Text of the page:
T-Mobile logoSource: Android Central

What you need to know

  • On November 22, T-Mobile reported a security "incident."
  • Customers' names, addresses, phone numbers, and more were breached.
  • T-Mobile has made the issue known to the authorities.

Friday is usually cause for celebration for the end of another work week, but this time around, it's been quite a day for security concerns. Right after OnePlus announced that it encountered a security breach, T-Mobile also announced something similar with its Prepaid customers.

On its website, T-Mobile says:

Our Cybersecurity team discovered and shut down malicious, unauthorized access to some information related to your T-Mobile prepaid wireless account. We promptly reported this to the authorities. None of your financial data (including credit card information) or social security numbers was involved, and no passwords were compromised.

The data accessed was information associated with your prepaid service account, including name and billing address (if you provided one when you established your account), phone number, account number, rate plan and features, such as whether you added an international calling feature. Rate plan and features of your voice calling service are "customer proprietary network information" ("CPNI") under FCC rules, which require we provide you notice of this incident.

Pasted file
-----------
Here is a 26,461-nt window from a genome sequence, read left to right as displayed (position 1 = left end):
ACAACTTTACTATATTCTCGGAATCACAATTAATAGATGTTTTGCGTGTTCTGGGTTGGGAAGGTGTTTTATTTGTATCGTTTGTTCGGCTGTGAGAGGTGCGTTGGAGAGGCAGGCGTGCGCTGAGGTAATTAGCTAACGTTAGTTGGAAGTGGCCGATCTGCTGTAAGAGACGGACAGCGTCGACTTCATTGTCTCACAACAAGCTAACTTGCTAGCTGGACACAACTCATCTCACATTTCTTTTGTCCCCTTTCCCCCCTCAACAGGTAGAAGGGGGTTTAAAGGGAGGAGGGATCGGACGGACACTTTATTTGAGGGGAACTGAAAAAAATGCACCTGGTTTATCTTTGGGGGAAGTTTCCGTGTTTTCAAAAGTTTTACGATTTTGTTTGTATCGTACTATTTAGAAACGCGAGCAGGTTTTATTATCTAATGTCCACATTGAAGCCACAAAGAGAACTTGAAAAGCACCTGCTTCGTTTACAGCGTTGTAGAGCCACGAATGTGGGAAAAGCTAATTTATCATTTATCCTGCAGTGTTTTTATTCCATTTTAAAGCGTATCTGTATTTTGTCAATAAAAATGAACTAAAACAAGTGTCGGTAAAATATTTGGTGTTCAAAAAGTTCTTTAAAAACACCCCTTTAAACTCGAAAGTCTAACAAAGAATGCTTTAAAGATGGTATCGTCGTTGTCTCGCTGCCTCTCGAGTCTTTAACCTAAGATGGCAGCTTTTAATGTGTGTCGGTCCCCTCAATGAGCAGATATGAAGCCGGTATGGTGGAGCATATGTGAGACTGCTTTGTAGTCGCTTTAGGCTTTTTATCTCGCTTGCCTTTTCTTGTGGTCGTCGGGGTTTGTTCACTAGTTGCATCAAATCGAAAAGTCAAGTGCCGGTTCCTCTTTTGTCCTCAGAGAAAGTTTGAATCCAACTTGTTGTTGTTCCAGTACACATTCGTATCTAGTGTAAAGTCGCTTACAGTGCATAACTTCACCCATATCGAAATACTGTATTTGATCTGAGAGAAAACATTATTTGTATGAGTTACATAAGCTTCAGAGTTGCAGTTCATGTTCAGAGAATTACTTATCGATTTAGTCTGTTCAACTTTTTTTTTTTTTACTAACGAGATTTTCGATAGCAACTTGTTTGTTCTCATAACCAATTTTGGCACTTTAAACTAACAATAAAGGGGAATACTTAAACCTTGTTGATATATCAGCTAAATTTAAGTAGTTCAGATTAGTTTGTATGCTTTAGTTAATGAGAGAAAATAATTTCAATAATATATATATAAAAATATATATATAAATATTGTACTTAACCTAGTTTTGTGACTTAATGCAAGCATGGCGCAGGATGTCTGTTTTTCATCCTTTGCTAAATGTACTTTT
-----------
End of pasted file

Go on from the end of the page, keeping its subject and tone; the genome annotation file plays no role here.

T-Mobile does not indicate how many people this affected, or when exactly the breach occurred. Anyone that was impacted should have been contacted by now, and if not, will be shortly. Furthermore, if you previously used T-Mobile Prepaid but didn't receive any notification about the data breach, you can email privacy@t-mobile.com to confirm whether or not your information is safe.

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As mentioned above, this news comes not too long after OnePlus announced a similar incident in which it had a security breach where customers' names, numbers, email, and shipped addresses were compromised.

While it did seem possible at first that the two were possibly connected, a T-Mobile spokesperson has since reached out to us to confrim that "the two are absolutely not connected at all."